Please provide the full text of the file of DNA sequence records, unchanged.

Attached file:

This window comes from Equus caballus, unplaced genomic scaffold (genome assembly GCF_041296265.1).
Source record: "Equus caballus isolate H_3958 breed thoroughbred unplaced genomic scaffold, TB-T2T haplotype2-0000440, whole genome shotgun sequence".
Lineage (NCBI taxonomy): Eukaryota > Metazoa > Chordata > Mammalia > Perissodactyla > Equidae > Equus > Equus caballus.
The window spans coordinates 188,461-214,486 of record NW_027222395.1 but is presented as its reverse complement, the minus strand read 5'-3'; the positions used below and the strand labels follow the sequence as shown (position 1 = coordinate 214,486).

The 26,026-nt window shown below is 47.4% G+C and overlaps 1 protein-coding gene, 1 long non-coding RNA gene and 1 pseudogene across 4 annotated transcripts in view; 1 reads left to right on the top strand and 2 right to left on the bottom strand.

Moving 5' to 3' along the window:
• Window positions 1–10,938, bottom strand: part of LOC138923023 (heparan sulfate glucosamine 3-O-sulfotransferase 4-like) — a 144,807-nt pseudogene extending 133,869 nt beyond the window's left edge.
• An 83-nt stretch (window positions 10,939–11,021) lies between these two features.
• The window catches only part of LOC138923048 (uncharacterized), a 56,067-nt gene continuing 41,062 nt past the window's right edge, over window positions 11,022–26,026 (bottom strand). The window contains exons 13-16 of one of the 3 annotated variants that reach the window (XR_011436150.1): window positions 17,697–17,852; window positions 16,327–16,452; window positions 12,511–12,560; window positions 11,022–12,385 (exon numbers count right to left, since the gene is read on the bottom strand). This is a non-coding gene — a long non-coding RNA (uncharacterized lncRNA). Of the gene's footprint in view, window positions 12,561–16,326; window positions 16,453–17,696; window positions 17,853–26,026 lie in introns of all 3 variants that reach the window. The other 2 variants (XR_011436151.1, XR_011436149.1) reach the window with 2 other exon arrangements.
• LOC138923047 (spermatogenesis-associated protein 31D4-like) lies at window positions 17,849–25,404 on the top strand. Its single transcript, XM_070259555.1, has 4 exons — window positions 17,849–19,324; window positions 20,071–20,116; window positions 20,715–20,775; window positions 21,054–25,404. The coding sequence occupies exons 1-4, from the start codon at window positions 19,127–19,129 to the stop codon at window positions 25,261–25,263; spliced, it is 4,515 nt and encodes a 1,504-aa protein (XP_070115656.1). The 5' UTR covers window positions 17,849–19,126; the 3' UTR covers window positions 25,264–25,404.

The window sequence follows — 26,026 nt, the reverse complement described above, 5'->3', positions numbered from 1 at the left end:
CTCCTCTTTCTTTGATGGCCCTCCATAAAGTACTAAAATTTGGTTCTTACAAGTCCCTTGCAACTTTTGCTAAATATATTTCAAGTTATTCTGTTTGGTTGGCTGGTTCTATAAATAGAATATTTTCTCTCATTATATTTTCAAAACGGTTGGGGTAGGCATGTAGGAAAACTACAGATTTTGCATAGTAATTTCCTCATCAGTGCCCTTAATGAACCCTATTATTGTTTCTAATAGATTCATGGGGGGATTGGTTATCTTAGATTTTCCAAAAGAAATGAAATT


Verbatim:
This window comes from Equus caballus, unplaced genomic scaffold (genome assembly GCF_041296265.1).
Source record: "Equus caballus isolate H_3958 breed thoroughbred unplaced genomic scaffold, TB-T2T haplotype2-0000440, whole genome shotgun sequence".
Lineage (NCBI taxonomy): Eukaryota > Metazoa > Chordata > Mammalia > Perissodactyla > Equidae > Equus > Equus caballus.
The window spans coordinates 188,461-214,486 of record NW_027222395.1 but is presented as its reverse complement, the minus strand read 5'-3'; the positions used below and the strand labels follow the sequence as shown (position 1 = coordinate 214,486).

The 26,026-nt window shown below is 47.4% G+C and overlaps 1 protein-coding gene, 1 long non-coding RNA gene and 1 pseudogene across 4 annotated transcripts in view; 1 reads left to right on the top strand and 2 right to left on the bottom strand.

Moving 5' to 3' along the window:
• Window positions 1–10,938, bottom strand: part of LOC138923023 (heparan sulfate glucosamine 3-O-sulfotransferase 4-like) — a 144,807-nt pseudogene extending 133,869 nt beyond the window's left edge.
• An 83-nt stretch (window positions 10,939–11,021) lies between these two features.
• The window catches only part of LOC138923048 (uncharacterized), a 56,067-nt gene continuing 41,062 nt past the window's right edge, over window positions 11,022–26,026 (bottom strand). The window contains exons 13-16 of one of the 3 annotated variants that reach the window (XR_011436150.1): window positions 17,697–17,852; window positions 16,327–16,452; window positions 12,511–12,560; window positions 11,022–12,385 (exon numbers count right to left, since the gene is read on the bottom strand). This is a non-coding gene — a long non-coding RNA (uncharacterized lncRNA). Of the gene's footprint in view, window positions 12,561–16,326; window positions 16,453–17,696; window positions 17,853–26,026 lie in introns of all 3 variants that reach the window. The other 2 variants (XR_011436151.1, XR_011436149.1) reach the window with 2 other exon arrangements.
• LOC138923047 (spermatogenesis-associated protein 31D4-like) lies at window positions 17,849–25,404 on the top strand. Its single transcript, XM_070259555.1, has 4 exons — window positions 17,849–19,324; window positions 20,071–20,116; window positions 20,715–20,775; window positions 21,054–25,404. The coding sequence occupies exons 1-4, from the start codon at window positions 19,127–19,129 to the stop codon at window positions 25,261–25,263; spliced, it is 4,515 nt and encodes a 1,504-aa protein (XP_070115656.1). The 5' UTR covers window positions 17,849–19,126; the 3' UTR covers window positions 25,264–25,404.

The window sequence follows — 26,026 nt, the reverse complement described above, 5'->3', positions numbered from 1 at the left end:
CTCCTCTTTCTTTGATGGCCCTCCATAAAGTACTAAAATTTGGTTCTTACAAGTCCCTTGCAACTTTTGCTAAATATATTTCAAGTTATTCTGTTTGGTTGGCTGGTTCTATAAATAGAATATTTTCTCTCATTATATTTTCAAAACGGTTGGGGTAGGCATGTAGGAAAACTACAGATTTTGCATAGTAATTTCCTCATCAGTGCCCTTAATGAACCCTATTATTGTTTCTAATAGATTCATGGGGGGATTGGTTATCTTAGATTTTCCAAAAGAAATGAAATT